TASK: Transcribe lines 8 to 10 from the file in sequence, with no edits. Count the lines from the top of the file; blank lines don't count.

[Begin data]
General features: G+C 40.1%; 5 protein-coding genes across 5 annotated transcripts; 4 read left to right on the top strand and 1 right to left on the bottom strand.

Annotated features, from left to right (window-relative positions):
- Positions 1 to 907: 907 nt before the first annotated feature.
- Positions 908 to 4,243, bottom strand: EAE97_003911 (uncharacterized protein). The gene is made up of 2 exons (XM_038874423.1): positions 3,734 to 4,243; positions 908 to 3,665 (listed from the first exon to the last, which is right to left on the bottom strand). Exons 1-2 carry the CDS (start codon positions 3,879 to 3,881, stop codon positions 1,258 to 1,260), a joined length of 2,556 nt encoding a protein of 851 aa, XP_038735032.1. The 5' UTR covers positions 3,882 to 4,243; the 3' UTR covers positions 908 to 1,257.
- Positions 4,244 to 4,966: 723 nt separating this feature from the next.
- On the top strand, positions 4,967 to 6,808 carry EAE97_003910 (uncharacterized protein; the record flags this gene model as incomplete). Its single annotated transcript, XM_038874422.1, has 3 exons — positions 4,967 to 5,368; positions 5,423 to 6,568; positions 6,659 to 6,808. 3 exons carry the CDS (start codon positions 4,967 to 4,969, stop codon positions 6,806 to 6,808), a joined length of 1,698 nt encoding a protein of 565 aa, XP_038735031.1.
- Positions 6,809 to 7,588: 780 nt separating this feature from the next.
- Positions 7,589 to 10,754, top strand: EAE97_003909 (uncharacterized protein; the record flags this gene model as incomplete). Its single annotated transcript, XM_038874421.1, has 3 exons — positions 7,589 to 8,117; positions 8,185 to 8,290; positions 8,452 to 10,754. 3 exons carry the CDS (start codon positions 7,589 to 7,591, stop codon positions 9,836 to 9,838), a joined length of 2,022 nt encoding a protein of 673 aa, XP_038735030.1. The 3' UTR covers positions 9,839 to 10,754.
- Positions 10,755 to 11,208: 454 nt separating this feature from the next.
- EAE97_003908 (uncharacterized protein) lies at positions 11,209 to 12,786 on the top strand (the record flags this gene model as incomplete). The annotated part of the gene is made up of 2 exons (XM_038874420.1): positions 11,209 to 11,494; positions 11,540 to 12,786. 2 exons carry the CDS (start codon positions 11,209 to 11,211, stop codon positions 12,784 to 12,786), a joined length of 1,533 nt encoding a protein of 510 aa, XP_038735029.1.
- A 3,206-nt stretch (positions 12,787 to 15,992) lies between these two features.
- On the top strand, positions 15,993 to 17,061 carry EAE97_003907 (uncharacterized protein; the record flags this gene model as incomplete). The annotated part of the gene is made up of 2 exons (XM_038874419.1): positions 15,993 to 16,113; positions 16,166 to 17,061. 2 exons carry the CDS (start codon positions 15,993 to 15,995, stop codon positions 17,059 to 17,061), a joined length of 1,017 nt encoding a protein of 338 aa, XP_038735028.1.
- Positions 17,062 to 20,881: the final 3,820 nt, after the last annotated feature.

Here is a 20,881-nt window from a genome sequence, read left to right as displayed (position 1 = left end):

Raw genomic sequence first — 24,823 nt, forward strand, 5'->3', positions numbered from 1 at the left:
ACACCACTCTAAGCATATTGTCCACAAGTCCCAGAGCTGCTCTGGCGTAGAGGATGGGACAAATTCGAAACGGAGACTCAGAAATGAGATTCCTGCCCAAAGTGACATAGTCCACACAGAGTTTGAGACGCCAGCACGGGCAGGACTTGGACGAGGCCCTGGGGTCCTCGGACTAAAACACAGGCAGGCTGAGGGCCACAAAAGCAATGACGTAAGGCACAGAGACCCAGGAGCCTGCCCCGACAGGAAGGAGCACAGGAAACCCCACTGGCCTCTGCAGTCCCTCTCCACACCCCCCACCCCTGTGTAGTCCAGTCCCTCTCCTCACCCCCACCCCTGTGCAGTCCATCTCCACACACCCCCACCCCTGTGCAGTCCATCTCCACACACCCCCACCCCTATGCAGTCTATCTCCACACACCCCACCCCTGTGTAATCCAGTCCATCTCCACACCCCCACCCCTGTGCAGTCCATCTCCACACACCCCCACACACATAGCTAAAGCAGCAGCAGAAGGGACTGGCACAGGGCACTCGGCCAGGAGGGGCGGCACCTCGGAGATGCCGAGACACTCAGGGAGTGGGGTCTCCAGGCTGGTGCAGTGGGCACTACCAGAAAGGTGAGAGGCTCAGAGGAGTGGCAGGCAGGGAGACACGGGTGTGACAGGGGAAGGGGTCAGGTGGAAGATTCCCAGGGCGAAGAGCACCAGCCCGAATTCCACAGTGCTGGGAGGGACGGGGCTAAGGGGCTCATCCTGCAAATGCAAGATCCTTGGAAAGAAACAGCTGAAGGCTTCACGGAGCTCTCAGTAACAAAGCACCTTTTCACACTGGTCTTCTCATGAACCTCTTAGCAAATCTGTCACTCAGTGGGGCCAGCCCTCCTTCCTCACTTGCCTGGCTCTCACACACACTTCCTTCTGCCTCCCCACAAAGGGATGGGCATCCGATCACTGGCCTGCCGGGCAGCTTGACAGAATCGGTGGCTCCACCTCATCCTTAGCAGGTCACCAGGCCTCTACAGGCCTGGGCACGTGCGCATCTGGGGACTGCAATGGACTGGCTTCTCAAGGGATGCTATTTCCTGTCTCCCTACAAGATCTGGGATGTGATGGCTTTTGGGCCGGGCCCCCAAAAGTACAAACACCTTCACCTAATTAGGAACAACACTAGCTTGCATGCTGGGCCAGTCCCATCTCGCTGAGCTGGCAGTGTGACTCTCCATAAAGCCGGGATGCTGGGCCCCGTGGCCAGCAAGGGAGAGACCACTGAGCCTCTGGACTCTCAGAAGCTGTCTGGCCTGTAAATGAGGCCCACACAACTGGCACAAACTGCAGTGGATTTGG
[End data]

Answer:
- Positions 7,589 to 10,754, top strand: EAE97_003909 (uncharacterized protein; the record flags this gene model as incomplete). Its single annotated transcript, XM_038874421.1, has 3 exons — positions 7,589 to 8,117; positions 8,185 to 8,290; positions 8,452 to 10,754. 3 exons carry the CDS (start codon positions 7,589 to 7,591, stop codon positions 9,836 to 9,838), a joined length of 2,022 nt encoding a protein of 673 aa, XP_038735030.1. The 3' UTR covers positions 9,839 to 10,754.
- Positions 10,755 to 11,208: 454 nt separating this feature from the next.
- EAE97_003908 (uncharacterized protein) lies at positions 11,209 to 12,786 on the top strand (the record flags this gene model as incomplete). The annotated part of the gene is made up of 2 exons (XM_038874420.1): positions 11,209 to 11,494; positions 11,540 to 12,786. 2 exons carry the CDS (start codon positions 11,209 to 11,211, stop codon positions 12,784 to 12,786), a joined length of 1,533 nt encoding a protein of 510 aa, XP_038735029.1.